Having his dad, Scott, catch him at an early age further developed his game, especially when he started playing travel baseball with the Vermilion County Patriots.
Yet the days of dad acting as his personal catcher didn’t last long.
“We got to the age where we couldn’t do that anymore because I’d hit out the windows so many times behind the garage,” Hunter Hart said. “There were probably four that I knocked out by the time I was 8.”
Hart has harnessed the control since then. Used it effectively to stifle opposing hitters while dealing out punishment to area pitchers who throw to him.
Although he is human. He went 0 for 6 in a 12-inning win against St. Thomas More on May 6. The lucky green socks he had worn for much of April weren’t in his attire the next game.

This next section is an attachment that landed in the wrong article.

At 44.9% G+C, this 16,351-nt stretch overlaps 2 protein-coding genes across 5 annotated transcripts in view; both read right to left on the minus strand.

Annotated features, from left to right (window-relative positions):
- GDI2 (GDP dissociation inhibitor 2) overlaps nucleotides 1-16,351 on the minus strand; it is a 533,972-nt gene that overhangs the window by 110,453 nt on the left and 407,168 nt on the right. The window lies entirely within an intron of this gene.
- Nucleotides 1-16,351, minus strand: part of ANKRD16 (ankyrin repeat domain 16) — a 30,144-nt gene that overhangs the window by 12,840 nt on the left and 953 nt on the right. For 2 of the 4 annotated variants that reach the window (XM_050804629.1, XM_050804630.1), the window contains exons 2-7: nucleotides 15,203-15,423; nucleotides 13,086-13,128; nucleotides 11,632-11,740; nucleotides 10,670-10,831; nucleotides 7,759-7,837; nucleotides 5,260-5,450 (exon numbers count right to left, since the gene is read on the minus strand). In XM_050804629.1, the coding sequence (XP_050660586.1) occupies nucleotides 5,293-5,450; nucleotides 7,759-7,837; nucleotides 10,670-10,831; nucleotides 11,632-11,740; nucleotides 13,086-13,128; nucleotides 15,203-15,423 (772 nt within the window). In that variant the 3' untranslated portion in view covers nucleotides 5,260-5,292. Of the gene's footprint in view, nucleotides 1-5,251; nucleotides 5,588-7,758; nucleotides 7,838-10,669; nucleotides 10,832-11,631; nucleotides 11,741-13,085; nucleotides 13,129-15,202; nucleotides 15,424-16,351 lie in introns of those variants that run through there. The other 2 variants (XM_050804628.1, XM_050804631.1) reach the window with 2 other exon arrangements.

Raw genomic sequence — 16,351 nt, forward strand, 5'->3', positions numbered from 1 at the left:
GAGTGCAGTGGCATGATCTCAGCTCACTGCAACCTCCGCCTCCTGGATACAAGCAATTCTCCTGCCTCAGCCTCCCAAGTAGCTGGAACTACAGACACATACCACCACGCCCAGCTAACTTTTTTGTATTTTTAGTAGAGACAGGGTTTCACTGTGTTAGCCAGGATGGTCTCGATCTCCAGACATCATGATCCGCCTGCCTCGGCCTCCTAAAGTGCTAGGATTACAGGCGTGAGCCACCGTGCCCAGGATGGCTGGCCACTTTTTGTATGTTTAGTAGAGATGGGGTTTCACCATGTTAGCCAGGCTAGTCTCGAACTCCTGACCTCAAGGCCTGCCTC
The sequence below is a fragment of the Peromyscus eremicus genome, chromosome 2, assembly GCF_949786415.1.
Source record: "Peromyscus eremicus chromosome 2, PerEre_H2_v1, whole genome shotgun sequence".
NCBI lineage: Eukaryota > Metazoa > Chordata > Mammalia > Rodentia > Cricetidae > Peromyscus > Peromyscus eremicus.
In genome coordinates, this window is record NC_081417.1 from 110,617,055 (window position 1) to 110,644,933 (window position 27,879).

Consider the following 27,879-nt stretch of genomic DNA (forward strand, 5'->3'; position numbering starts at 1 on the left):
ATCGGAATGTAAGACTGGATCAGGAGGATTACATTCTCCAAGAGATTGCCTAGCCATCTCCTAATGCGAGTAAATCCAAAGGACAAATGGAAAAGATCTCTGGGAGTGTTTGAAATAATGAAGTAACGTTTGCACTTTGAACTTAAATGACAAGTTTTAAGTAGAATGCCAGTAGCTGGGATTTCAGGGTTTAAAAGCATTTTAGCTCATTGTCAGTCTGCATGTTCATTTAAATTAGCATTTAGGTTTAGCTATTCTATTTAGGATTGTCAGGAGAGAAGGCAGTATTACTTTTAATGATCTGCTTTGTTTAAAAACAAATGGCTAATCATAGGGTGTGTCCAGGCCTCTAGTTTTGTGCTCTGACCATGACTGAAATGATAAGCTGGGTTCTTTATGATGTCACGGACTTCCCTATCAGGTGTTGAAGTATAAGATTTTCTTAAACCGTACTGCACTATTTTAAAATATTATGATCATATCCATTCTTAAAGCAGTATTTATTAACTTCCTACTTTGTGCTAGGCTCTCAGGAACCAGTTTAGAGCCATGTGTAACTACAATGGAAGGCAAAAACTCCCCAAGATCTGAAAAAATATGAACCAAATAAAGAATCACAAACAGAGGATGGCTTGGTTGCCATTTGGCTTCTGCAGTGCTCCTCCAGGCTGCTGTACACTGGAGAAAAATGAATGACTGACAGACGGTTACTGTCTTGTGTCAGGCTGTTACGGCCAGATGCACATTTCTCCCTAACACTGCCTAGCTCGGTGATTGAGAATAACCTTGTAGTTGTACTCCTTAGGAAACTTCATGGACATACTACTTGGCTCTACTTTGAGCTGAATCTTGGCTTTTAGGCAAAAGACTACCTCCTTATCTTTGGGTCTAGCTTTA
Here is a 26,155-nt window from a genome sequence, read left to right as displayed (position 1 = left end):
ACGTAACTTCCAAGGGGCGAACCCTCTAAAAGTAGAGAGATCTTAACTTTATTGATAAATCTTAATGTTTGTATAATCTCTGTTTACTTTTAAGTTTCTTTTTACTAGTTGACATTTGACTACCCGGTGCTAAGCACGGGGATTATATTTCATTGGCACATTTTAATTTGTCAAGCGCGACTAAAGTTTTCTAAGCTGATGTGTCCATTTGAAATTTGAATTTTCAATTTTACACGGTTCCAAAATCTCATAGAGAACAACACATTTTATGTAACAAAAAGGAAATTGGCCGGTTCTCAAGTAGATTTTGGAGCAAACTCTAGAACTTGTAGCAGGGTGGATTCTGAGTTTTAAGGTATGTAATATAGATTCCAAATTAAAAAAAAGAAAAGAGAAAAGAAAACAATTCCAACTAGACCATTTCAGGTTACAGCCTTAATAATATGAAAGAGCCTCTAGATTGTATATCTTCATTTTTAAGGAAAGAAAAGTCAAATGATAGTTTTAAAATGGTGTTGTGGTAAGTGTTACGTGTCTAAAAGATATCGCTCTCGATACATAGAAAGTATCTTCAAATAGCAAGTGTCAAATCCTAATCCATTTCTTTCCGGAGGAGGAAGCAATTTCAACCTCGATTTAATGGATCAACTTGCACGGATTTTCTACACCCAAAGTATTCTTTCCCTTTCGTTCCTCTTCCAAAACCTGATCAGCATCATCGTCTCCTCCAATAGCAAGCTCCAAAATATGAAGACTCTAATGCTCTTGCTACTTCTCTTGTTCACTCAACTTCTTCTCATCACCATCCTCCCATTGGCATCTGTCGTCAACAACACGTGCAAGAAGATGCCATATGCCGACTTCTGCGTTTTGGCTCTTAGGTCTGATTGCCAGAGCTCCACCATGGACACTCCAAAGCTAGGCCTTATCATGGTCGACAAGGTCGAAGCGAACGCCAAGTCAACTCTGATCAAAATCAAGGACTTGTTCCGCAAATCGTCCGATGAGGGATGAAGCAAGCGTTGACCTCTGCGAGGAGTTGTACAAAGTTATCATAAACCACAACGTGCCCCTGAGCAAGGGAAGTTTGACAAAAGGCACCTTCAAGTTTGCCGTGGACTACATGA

He still has the game balls from his no-hit run this spring along with a stack of trophies and awards from throughout his athletic career in his room. Even if his future lies in baseball, Hart is eager to play football for Dick Duval and basketball for Brian Brooks before Haley utilizes him on the diamond.
“When I’m a senior, I just want to play all the sports I can play,” Hart said. “I’m a competitor.”
It’s a move Haley encourages.
“It’s to his benefit to stay competitive all year,” he said. “Those little moments where you fight through something, it can help you out. There’s always a coach on top of you, and that also helps. There’s the same expectations from all three of us.”
Hart already has expectations for his final baseball season at SJ-O. Great expectations. Ones far beyond what Hart and the Spartans accomplished this spring.
“As a team, we want a 30-win season and we want to win state,” Hart said. “For me, I want to be undefeated pitching. It’s not too much to ask for, huh?”